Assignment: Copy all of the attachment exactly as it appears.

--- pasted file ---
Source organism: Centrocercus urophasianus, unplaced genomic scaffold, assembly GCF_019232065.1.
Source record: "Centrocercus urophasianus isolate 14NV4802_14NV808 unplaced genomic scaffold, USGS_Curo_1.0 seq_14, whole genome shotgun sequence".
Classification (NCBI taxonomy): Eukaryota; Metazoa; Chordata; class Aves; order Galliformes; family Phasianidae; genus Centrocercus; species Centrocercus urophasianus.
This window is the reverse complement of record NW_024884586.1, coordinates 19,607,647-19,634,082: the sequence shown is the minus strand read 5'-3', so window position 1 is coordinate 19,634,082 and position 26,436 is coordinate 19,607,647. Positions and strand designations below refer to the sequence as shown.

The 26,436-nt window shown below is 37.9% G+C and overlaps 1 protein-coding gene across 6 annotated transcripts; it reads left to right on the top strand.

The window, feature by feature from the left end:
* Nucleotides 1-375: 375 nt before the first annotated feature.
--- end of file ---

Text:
Source organism: Centrocercus urophasianus, unplaced genomic scaffold, assembly GCF_019232065.1.
Source record: "Centrocercus urophasianus isolate 14NV4802_14NV808 unplaced genomic scaffold, USGS_Curo_1.0 seq_14, whole genome shotgun sequence".
Classification (NCBI taxonomy): Eukaryota; Metazoa; Chordata; class Aves; order Galliformes; family Phasianidae; genus Centrocercus; species Centrocercus urophasianus.
This window is the reverse complement of record NW_024884586.1, coordinates 19,607,647-19,634,082: the sequence shown is the minus strand read 5'-3', so window position 1 is coordinate 19,634,082 and position 26,436 is coordinate 19,607,647. Positions and strand designations below refer to the sequence as shown.

The 26,436-nt window shown below is 37.9% G+C and overlaps 1 protein-coding gene across 6 annotated transcripts; it reads left to right on the top strand.

The window, feature by feature from the left end:
* Nucleotides 1-375: 375 nt before the first annotated feature.